New European restrictions on online purchases could cost the ecommerce sector tens of billions of euros in lost revenue and hold back the growth of new startups, according to the payments giant Stripe.
Stripe’s UK and Ireland country manager, Iain McDougall, told Sifted that the Strong Customer Authentication rules (SCA) in Europe’s open banking directive, designed to cut back on consumer fraud, is a huge challenge for consumer-focused startups.
“Every single time consumers want to pay for something (a taxi ride, dinner or new clothes), they’ll need to confirm their identity with, for example, a password, a text on their phone, or a fingerprint,” he says.
“In the short term SCA will come at a heavy cost for the European internet economy. Millions of European businesses will have to introduce the extra authentication. Otherwise, non-compliant transactions will simply be declined.”
“This means that if SCA is not taken seriously, the estimated impact on European ecommerce will be in the tens of billions of euros.”
The new rules, coming into force from September 2019, could be a huge blow to Europe’s growing ecommerce sector. German headquartered fashion retailer Zalando stands out as a European success story, with more than €5bn revenue last year and aims to reach €20bn within five years, but European consumers are increasingly ordering online from China, according to international delivery service DPD’s 2017 report.
“Globally, intra-European purchases are declining in favour of purchases made from Chinese websites,” it said. “AliExpress is the main driver of this growth and is clearly targeting the European market.”
Given that the new requirements to authenticate every transaction will only apply to orders where both the payer and the payee are in Europe, the added friction is another push-factor which could redirect customer demand away from European businesses to China or the US.
“The ecommerce startups are “global natives” and a central pillar of the UK’s future economy, so it’s a real cause for concern that these ambitious internet firms feel held back by protectionist measures.”
For Stripe, which is “ramping up European expansion” this year with roll-outs in Italy, Poland, Estonia, Lithuania and Latvia, the risk to Europe’s internet economy is a risk to its own business providing behind-the-scenes online payments services to ecommerce businesses and startups.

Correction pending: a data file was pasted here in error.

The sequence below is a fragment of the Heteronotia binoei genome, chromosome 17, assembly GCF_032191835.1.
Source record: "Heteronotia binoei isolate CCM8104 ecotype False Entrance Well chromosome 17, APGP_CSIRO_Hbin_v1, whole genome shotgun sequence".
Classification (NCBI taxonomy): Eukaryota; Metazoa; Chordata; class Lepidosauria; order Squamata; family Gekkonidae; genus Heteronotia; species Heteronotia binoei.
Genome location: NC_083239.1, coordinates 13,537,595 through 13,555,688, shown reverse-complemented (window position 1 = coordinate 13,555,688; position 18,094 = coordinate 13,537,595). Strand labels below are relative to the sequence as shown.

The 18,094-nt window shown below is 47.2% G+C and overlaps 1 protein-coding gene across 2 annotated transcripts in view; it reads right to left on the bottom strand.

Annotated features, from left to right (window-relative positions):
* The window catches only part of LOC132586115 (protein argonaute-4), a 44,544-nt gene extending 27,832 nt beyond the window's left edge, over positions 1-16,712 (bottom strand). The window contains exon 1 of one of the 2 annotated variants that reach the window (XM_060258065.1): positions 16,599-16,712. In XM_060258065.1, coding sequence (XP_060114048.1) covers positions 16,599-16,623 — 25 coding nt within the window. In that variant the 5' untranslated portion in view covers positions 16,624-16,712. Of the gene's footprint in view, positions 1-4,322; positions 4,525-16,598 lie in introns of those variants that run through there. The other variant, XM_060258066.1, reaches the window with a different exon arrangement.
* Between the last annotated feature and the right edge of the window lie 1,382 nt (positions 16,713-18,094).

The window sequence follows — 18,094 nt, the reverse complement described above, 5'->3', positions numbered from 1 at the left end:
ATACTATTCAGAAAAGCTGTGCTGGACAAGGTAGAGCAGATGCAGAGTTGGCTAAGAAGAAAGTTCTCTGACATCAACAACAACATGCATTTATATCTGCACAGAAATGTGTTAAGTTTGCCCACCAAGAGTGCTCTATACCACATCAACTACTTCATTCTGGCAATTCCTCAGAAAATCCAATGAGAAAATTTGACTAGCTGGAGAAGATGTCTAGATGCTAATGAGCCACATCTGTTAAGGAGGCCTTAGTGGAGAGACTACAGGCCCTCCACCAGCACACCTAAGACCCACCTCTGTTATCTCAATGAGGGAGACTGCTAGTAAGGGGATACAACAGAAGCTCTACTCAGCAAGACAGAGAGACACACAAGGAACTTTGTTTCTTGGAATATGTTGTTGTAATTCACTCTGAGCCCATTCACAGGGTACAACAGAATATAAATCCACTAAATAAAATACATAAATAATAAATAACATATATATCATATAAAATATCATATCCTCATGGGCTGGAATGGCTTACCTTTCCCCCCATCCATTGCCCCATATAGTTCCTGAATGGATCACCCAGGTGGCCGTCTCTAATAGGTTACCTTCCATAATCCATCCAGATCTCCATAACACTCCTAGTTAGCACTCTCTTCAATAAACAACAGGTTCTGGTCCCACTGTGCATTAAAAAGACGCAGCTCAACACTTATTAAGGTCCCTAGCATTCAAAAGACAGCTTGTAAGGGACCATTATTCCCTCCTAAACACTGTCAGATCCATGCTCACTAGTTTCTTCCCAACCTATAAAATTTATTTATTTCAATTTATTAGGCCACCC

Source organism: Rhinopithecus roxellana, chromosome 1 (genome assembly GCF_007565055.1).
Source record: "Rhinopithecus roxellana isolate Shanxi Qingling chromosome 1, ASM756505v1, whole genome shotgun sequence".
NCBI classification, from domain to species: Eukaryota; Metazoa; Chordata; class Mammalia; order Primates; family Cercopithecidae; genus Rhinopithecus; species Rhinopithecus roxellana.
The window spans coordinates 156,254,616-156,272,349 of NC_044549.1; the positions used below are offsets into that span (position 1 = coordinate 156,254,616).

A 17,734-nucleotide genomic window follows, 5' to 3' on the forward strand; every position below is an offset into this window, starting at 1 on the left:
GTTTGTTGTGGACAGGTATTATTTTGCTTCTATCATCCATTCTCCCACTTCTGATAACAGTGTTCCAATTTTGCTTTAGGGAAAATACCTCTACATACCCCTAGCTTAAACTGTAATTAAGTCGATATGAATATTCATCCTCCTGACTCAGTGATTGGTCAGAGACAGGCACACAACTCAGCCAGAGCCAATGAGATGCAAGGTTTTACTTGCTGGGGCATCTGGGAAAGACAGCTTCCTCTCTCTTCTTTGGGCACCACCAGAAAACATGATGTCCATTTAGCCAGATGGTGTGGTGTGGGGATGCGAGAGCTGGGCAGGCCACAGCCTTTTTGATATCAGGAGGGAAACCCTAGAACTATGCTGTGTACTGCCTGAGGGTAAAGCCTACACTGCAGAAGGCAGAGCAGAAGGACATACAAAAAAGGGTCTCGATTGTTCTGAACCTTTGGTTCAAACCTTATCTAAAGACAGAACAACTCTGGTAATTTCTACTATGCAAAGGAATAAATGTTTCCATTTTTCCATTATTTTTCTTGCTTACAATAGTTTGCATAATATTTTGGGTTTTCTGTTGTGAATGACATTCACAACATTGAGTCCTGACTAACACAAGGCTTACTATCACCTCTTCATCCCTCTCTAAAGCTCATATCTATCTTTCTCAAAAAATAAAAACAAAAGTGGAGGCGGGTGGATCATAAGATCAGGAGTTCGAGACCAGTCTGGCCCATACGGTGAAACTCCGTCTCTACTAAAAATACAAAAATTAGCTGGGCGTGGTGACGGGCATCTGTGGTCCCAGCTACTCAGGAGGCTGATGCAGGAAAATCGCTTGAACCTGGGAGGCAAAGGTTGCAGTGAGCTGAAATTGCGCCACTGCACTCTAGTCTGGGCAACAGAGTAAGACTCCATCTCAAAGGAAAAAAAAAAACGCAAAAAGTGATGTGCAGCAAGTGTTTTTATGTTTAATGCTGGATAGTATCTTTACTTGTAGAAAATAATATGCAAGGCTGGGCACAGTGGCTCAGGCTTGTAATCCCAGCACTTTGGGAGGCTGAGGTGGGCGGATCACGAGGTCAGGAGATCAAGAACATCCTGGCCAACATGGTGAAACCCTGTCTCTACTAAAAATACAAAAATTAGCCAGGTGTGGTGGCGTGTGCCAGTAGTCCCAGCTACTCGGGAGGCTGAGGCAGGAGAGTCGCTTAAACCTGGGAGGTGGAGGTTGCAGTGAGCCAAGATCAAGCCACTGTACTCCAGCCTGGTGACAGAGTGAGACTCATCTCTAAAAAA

“The challenge of keeping up with payments innovation when more regulatory complexity is being introduced makes it very difficult for businesses to keep up,” McDougall says.
But McDougall hopes Stripe can use its technology to insulate businesses from the evolving complexities of the financial regulatory system. For SCA specifically, Stripe will be rolling out product updates to comply with the rules, but without reducing the number of completed transactions, he told Sifted.
Stripe is also planning to support startups around the world through the UK’s withdrawal from the EU, anticipating that barriers to free trade and restrictive immigration policies could have severe consequences for European businesses and any international ecommerce companies which rely on UK and EU business.
“Europe’s startups are thriving with instant access to a global internet economy,” McDougall says, referencing UK food delivery company Deliveroo and German fintech N26.
“The ecommerce startups are “global natives” and a central pillar of the UK’s future economy, so it’s a real cause for concern that these ambitious internet firms feel held back by protectionist measures.
“I just hope that all of this progress that has been enabled by technology is not diminished by the current trends towards reinstatement of hard geopolitical borders. This could indeed be the thing that thwarts the continued success of startups and investment in Europe in the years ahead.”